Where have we been?

“You know where you’re going if you know where you come from.”

Michele Norris was talking about her book, The Grace of Silence, with Kerri Miller on MPR with the words above.  She spoke of how her parents, who were among the first African-American families in their South Minneapolis neighborhood in the 1940’s, passed on their hopes and dreams to their children instead of their angst.  This sounds lovely, but it also meant that there was much that didn’t get discussed in Norris’ family.  Her memoir, which I have yet to read, explores the un-talked-about aspects of her family, the way race has played a role in her family’s story, and the way the way we talk about race is changing.  I am excited to read the book, and I hope to join in the conversation around the book that is going on as part of the One Minneapolis One Read program.

I wrote some time ago about how we can use books like Let’s Talk About Race to open a discussion about diversity with kids, and this photograph of a display at a Hennepin County Library Branch shows that there are many books that bring alive African-American history for kids, including Show Way by Jacqueline Woodson.

You might also use All the Way to America by Dan Yaccarino or Grandpa Green by Lane Smith to share family history stories, and don’t forget to share your own mini-autobiography on the Hennepin County Library’s web site.  Your life in 50 characters or less.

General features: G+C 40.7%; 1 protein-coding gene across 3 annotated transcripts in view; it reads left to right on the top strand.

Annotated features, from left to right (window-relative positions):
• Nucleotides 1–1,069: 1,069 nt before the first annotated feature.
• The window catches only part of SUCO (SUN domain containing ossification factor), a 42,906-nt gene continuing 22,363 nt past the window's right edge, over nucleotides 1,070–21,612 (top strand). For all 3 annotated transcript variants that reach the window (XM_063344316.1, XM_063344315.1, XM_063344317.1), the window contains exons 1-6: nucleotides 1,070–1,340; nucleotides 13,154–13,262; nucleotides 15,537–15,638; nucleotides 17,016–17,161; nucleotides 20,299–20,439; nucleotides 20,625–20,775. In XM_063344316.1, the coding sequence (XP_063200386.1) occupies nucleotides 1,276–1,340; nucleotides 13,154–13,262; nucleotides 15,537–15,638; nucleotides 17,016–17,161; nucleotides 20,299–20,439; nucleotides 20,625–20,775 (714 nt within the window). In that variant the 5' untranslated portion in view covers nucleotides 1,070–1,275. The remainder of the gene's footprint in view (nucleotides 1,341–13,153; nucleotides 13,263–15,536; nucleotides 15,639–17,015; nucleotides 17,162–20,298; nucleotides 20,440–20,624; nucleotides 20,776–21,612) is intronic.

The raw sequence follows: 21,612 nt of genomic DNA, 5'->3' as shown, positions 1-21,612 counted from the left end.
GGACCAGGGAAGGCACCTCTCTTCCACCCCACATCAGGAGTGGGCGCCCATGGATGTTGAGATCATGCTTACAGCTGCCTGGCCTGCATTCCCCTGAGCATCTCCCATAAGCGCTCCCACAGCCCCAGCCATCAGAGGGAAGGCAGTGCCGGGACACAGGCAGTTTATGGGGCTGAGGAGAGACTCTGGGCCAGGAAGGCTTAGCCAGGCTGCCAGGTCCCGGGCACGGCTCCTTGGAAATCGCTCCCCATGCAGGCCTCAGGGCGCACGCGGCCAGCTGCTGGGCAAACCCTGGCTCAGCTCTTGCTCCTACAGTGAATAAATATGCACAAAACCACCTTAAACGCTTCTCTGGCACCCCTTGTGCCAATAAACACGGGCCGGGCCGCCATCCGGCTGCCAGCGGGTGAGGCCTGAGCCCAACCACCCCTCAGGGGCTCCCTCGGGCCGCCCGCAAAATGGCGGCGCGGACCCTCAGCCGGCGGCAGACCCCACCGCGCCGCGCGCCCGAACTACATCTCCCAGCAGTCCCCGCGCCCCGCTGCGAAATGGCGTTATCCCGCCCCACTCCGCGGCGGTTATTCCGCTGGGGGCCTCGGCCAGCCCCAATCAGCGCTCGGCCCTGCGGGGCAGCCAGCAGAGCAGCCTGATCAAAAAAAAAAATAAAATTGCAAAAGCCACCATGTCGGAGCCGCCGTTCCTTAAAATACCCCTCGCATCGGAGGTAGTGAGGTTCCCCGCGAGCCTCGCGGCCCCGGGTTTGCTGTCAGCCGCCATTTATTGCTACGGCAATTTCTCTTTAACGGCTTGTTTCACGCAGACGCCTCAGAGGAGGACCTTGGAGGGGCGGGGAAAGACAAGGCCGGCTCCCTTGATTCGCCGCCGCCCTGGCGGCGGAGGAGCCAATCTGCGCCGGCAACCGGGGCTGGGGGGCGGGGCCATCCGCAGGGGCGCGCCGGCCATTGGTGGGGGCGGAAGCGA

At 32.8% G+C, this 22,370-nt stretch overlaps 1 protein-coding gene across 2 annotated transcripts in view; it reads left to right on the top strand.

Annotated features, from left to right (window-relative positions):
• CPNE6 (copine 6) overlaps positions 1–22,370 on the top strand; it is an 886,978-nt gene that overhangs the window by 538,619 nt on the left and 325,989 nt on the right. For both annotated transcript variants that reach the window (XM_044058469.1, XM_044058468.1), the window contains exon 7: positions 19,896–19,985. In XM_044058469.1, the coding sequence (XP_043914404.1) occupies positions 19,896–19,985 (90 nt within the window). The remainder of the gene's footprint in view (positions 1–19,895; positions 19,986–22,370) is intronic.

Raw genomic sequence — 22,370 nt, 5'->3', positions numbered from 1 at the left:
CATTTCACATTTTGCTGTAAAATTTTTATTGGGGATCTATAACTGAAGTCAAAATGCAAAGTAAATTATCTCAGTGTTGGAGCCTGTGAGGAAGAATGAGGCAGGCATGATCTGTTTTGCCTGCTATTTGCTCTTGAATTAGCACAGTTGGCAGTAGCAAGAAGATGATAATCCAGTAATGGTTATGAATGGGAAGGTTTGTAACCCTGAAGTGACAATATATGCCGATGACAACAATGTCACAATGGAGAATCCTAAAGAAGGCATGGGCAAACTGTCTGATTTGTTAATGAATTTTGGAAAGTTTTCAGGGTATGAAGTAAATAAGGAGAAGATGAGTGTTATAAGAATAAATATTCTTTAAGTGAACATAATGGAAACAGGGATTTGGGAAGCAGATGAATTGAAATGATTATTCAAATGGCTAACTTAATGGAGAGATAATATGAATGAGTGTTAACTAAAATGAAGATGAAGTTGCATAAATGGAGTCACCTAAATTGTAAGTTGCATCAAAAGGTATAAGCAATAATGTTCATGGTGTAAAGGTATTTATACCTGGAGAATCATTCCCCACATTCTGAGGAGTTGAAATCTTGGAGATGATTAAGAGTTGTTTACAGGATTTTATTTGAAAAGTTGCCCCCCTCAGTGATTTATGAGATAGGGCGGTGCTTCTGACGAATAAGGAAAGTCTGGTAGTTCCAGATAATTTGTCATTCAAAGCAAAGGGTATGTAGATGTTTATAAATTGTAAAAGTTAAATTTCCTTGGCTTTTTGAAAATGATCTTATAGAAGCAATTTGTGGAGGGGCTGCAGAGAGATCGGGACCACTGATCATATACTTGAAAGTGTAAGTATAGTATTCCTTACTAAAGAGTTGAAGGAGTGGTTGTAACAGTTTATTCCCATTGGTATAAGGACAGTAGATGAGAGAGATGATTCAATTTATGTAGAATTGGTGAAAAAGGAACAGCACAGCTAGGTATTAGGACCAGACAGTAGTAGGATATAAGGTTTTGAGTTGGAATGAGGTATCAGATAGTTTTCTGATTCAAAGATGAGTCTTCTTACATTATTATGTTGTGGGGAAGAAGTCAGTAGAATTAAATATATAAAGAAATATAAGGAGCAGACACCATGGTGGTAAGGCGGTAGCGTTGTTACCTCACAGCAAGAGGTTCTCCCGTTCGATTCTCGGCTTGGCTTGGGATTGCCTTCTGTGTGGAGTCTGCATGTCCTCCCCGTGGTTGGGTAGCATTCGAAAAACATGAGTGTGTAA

Share your story with the community, and share it with your children.  This is how we determine where we are going to go from here.  The stories of our parents and grandparents may not be easy to talk or write about, but one of my favorite writers, Jonathan Safran foer, who took on a fictionalized version of his family history in his book Everything is Illuminated, offered this advice:

“I was always writing from a position of loving my family so I knew I couldn’t betray them. The worst that could happen was that the execution of my writing wouldn’t be as good as my intentions. So if you have good intentions — to be forthright and honest — you can’t really fail.”

 

Disclosure: I am not affiliated with MPR, Hennepin County Library, or One Minneapolis One Read. I have not (yet) read Michele Norris’ book. Amazon links are affiliate links. I may earn a percentage of purchases made through those links.

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